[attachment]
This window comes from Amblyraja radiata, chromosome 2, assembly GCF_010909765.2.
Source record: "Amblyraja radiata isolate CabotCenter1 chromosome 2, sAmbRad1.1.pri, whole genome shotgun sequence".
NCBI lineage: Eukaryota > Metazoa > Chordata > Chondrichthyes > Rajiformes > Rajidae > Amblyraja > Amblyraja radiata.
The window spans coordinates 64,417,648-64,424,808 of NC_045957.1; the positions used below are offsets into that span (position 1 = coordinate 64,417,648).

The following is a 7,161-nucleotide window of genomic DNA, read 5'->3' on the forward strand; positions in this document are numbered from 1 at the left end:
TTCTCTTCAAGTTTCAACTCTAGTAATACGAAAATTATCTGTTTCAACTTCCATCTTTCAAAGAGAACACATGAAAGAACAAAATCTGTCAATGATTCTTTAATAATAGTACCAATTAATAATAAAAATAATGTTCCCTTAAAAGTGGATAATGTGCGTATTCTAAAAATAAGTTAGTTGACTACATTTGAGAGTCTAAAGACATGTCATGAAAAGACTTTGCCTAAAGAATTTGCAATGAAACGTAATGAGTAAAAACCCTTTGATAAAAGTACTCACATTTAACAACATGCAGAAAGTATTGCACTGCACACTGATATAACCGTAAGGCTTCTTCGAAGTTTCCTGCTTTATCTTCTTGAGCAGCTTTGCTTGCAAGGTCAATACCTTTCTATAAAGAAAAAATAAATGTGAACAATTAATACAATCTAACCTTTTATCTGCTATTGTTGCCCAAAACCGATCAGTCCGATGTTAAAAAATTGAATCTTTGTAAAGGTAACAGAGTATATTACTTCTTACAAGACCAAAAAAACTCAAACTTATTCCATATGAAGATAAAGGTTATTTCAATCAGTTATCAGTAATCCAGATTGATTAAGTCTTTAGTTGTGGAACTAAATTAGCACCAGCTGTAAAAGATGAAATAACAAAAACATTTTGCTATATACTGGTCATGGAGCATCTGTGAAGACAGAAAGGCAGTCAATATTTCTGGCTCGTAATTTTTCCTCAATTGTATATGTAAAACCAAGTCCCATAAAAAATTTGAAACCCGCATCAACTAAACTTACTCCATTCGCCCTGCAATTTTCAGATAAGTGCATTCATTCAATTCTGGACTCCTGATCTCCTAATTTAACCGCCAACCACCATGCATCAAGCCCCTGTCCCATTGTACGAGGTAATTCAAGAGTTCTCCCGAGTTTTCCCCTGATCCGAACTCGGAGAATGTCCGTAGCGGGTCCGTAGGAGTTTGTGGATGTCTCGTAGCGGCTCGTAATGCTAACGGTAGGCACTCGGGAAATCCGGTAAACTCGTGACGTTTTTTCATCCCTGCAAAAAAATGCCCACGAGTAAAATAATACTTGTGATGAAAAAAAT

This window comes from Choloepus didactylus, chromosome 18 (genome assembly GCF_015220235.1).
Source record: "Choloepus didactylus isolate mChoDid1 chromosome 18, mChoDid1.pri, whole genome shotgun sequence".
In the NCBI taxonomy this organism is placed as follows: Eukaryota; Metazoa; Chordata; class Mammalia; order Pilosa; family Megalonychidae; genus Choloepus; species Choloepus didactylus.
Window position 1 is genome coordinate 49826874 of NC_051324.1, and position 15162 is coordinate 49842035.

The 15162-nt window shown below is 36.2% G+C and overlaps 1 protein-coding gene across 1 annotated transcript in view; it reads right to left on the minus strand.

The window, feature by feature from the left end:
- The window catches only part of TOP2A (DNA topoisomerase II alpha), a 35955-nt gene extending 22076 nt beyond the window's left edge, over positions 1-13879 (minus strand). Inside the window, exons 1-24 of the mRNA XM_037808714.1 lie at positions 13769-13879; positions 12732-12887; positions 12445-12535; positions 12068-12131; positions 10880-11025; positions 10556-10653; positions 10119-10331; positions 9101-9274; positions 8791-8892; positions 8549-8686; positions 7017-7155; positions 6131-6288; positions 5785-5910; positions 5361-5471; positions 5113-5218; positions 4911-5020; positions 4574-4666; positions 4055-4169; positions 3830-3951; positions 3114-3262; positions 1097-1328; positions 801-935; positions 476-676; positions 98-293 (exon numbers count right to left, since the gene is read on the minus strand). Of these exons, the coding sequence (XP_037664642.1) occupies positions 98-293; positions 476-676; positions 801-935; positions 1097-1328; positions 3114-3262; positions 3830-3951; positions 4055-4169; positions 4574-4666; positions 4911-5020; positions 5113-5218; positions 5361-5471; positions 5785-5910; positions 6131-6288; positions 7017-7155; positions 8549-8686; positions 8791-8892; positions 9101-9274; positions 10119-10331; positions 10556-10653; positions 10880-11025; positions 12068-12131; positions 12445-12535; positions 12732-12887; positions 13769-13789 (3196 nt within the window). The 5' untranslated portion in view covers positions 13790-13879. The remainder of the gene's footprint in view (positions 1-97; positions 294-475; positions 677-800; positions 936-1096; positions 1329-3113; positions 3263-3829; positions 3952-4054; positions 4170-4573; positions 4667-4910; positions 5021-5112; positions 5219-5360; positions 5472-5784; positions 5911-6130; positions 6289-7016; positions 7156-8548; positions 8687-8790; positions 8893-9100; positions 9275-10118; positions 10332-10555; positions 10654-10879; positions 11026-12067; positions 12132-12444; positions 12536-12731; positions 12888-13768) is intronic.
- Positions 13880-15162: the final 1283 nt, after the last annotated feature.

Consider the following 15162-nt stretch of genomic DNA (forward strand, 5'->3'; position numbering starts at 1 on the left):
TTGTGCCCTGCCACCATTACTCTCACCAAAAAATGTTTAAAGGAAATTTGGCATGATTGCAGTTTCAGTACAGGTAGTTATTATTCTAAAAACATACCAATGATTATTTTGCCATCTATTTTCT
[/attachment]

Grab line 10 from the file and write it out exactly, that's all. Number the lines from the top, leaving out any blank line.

Window position 1 is genome coordinate 49826874 of NC_051324.1, and position 15162 is coordinate 49842035.